I was explaining to my 7 year old why the Prime Minister was on the radio saying ‘sorry’. I told him that many years ago people had the attitude that Aborigines would ‘die out’ so we took their children away. I told him this was ‘complicated’, but now we realise that it was wrong and caused a huge amount of suffering, so now, finally, we are saying ‘sorry’.

    Quick as a flash he shot back: “that’s not ‘complicated'”

    The other great thing that’s happening today is that the divisive politicking over this issue, the Howard wedge and small mindedness is being put in the dustbin of history. Good riddance.

    Kevin, you’ve done a truly wonderful thing, decently and with great dignity, and we are with you.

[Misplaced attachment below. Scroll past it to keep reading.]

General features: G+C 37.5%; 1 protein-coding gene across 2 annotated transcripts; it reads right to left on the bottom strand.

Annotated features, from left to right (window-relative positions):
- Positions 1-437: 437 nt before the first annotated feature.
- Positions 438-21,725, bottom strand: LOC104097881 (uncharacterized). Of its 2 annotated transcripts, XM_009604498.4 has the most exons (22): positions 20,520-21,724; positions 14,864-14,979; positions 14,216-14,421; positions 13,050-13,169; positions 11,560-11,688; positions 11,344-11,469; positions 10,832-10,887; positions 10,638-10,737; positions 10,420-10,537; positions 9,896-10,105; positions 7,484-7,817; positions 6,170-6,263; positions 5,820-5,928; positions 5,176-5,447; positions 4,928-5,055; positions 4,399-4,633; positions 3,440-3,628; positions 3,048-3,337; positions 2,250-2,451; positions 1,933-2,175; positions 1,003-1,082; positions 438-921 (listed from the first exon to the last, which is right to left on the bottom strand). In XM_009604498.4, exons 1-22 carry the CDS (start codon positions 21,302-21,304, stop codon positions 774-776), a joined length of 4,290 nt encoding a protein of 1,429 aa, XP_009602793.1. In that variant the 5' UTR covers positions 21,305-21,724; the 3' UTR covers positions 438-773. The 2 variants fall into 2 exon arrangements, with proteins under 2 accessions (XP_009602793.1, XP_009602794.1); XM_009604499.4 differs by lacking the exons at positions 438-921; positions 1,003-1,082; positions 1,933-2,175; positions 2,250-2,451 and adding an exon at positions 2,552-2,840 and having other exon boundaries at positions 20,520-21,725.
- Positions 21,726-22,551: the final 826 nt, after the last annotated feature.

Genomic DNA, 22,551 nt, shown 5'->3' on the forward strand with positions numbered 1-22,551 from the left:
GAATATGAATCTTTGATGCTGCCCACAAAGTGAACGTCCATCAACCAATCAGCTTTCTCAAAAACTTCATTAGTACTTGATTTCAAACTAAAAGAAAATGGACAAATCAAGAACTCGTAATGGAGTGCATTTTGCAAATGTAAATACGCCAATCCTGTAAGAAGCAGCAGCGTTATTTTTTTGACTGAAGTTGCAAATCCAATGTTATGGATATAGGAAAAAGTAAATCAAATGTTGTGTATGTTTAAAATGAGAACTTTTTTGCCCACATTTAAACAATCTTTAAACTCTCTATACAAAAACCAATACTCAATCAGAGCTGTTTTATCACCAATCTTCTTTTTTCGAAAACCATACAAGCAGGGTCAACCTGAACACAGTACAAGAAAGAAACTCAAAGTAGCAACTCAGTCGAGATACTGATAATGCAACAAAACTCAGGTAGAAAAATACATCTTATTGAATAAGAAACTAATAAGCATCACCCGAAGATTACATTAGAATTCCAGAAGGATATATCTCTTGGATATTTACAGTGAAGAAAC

19. Effing brilliant, a bipartisan War Cabinet on housing and the Constitution Amendment. You have to hand it to Rudd for his strategic vision.

    BTW: Whitlam, Fraser, Hawke and Keating was there. Where is JWH? Shame on you rodent for having such a small mind and heart.

  20. the finnigans @ 32: i think it would have been pretty offensive to have el rodente there!
    i feel incredibly proud of kevin et al.
    horatio nelson – couldn’t help himself! couldn’t just say a heartfelt sorry and leave it there. abbott was on ABC radio this morning being his usual offensive self – same old stuff: “good for them” etc. i nearly threw up.

  21. I have my reservations about Nelson’s response, as did many on the lawns outside apparently, but in the new bi-partisan spirit I will keep them to myself. I guess in fairness he was between a rock and a hard place.

  22. Yeah the bipartisan committee idea was genius. Probably both politically and in terms of outcome.